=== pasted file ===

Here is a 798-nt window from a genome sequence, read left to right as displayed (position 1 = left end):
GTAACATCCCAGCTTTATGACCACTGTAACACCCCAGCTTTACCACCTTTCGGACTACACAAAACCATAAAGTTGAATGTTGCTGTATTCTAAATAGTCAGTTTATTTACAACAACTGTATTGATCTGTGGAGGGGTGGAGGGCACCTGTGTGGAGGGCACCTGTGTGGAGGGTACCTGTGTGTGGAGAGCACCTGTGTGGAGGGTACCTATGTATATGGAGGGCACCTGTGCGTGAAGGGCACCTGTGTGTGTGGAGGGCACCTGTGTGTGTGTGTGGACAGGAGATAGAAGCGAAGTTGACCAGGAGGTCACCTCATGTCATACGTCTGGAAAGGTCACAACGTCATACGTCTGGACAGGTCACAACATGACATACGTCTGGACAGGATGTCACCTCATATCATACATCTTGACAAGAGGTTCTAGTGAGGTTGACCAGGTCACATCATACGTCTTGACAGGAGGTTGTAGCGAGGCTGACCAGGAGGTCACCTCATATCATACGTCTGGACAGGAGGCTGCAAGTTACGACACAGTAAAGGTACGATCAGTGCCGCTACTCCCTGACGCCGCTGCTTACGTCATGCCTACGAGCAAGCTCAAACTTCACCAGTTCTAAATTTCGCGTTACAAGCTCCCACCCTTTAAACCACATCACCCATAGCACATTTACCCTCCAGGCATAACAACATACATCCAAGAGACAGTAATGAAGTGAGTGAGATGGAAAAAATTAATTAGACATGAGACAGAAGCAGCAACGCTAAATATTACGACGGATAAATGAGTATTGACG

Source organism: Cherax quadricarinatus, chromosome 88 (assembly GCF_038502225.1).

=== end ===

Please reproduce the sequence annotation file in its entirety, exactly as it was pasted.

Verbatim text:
Here is a 798-nt window from a genome sequence, read left to right as displayed (position 1 = left end):
GTAACATCCCAGCTTTATGACCACTGTAACACCCCAGCTTTACCACCTTTCGGACTACACAAAACCATAAAGTTGAATGTTGCTGTATTCTAAATAGTCAGTTTATTTACAACAACTGTATTGATCTGTGGAGGGGTGGAGGGCACCTGTGTGGAGGGCACCTGTGTGGAGGGTACCTGTGTGTGGAGAGCACCTGTGTGGAGGGTACCTATGTATATGGAGGGCACCTGTGCGTGAAGGGCACCTGTGTGTGTGGAGGGCACCTGTGTGTGTGTGTGGACAGGAGATAGAAGCGAAGTTGACCAGGAGGTCACCTCATGTCATACGTCTGGAAAGGTCACAACGTCATACGTCTGGACAGGTCACAACATGACATACGTCTGGACAGGATGTCACCTCATATCATACATCTTGACAAGAGGTTCTAGTGAGGTTGACCAGGTCACATCATACGTCTTGACAGGAGGTTGTAGCGAGGCTGACCAGGAGGTCACCTCATATCATACGTCTGGACAGGAGGCTGCAAGTTACGACACAGTAAAGGTACGATCAGTGCCGCTACTCCCTGACGCCGCTGCTTACGTCATGCCTACGAGCAAGCTCAAACTTCACCAGTTCTAAATTTCGCGTTACAAGCTCCCACCCTTTAAACCACATCACCCATAGCACATTTACCCTCCAGGCATAACAACATACATCCAAGAGACAGTAATGAAGTGAGTGAGATGGAAAAAATTAATTAGACATGAGACAGAAGCAGCAACGCTAAATATTACGACGGATAAATGAGTATTGACG

Source organism: Cherax quadricarinatus, chromosome 88 (assembly GCF_038502225.1).